“Electrical Safety Basics”
Electricity is something that cannot be seen and, yet, it is the most useful power controlled by man. Although useful, it can be very destructive power to both man and material if the proper precautions are not taken.
The danger is always there, and we must know what means of protection can be used to eliminate the hazards. Even the seasoned electricians need to remember basic rules of electrical safety.
Here are a few to keep in mind:
Jobsite electrical installation
The following rules apply to electrical installations, both temporary and permanent, used on the jobsite.
- Extension cords used with portable electrical tools and appliances shall be three wire types. Never remove grounds from extension cords.
- Temporary lights shall be equipped with guards to prevent accidental contact with the bulb. Guards are not required when reflector is constructed in such a way that the bulb is deeply recessed.
- Temporary lights shall not be suspended by their electrical cords unless cords and lights are designed for this means of suspension.
- Splices shall have insulation equal to half of the cable.
- Electrical and extension cords or cables are not to be laid on floors, in walkways, or in similar locations unless it is impractical to do otherwise. They should be suspended or secured in such a way as not to block or hang in walkways, doorways, or work areas.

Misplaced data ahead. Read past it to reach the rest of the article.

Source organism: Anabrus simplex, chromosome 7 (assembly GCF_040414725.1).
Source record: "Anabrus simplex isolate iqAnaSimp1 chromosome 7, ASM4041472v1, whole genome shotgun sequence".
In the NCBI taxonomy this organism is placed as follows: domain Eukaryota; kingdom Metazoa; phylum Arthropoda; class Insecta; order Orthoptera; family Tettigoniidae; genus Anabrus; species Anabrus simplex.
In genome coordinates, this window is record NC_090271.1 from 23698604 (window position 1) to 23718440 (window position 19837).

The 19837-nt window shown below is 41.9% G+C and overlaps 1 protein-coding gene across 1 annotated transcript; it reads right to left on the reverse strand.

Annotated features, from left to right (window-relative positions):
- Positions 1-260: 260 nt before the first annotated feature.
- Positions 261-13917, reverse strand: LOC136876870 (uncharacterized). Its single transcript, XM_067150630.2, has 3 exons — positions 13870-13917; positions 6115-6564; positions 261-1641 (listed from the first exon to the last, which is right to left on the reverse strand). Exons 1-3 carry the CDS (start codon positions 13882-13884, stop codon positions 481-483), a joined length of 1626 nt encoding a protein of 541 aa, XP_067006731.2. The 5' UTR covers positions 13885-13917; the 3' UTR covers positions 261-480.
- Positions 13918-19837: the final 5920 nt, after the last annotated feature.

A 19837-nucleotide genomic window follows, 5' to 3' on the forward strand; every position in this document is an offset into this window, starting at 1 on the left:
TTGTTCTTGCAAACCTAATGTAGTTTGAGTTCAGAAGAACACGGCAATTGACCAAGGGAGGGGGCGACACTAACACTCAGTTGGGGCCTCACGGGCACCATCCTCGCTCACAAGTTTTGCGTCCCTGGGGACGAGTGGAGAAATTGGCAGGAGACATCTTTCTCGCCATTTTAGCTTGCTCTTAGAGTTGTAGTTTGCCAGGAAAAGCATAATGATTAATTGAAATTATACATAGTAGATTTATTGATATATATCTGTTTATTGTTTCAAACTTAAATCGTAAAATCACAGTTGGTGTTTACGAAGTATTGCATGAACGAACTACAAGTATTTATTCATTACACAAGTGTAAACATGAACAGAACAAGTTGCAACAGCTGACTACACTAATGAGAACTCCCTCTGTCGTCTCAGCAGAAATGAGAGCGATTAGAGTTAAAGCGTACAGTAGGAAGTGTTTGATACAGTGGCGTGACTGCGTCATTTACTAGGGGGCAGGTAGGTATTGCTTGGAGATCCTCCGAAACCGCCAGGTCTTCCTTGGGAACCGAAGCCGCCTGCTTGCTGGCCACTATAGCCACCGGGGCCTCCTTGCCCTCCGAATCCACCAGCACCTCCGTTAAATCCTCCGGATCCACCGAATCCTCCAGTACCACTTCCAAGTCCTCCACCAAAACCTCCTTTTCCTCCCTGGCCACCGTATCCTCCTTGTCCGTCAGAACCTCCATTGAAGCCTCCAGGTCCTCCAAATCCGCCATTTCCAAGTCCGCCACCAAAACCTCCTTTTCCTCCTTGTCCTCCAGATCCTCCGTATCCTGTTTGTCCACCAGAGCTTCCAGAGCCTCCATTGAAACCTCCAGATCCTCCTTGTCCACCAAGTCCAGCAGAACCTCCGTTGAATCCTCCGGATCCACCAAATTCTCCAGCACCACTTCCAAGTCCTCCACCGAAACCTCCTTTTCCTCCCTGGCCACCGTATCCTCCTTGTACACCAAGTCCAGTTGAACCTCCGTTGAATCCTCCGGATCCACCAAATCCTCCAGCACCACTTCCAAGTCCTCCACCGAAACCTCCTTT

- Panel boxes shall have a cover on them at all times, except when being serviced. When a temporary cover is in place, it should be marked “HOT” to denote live current.
Portable power tools
In construction, portable power tools with defective wiring cause many injuries. The following safe practices recommended.
- Use tools with 3-wire plugs and make sure the connections are tight.
- Check tools, equipment, and cables frequently for safe condition.
- Disconnect tools before making adjustment or repairs.
- When using power tools in a wet area use caution: the shock hazard is increased.
- Before using an outlet make a safety check for loose cable connections, bare wires, cracked outlets, and missing or damage face plates.
- When using an outlet, be sure the plug fits firmly and check for any signs of heating caused by faulty connections.
- Never yank a cord from an outlet because the action can break cord insulation and wires, pull wire connections loose, bend plug prongs, and spread clips inside the outlet.
Three-pronged outlets: Always guard three-pronged plugs. They are your shock lifeguard. Never cut off the third prong to fit an older two-hole outlet. Never use a two-wire extension cord with a three-pronged plug.
If you use an adapter at a two-hole outlet, be sure the pigtail is attached to the faceplate screw. (You must test the screw for known ground source.”)
“Action springs not from thought, but from a readiness for responsibility.”— Dietrich Bonhoeffer
Thanks for the share, TO!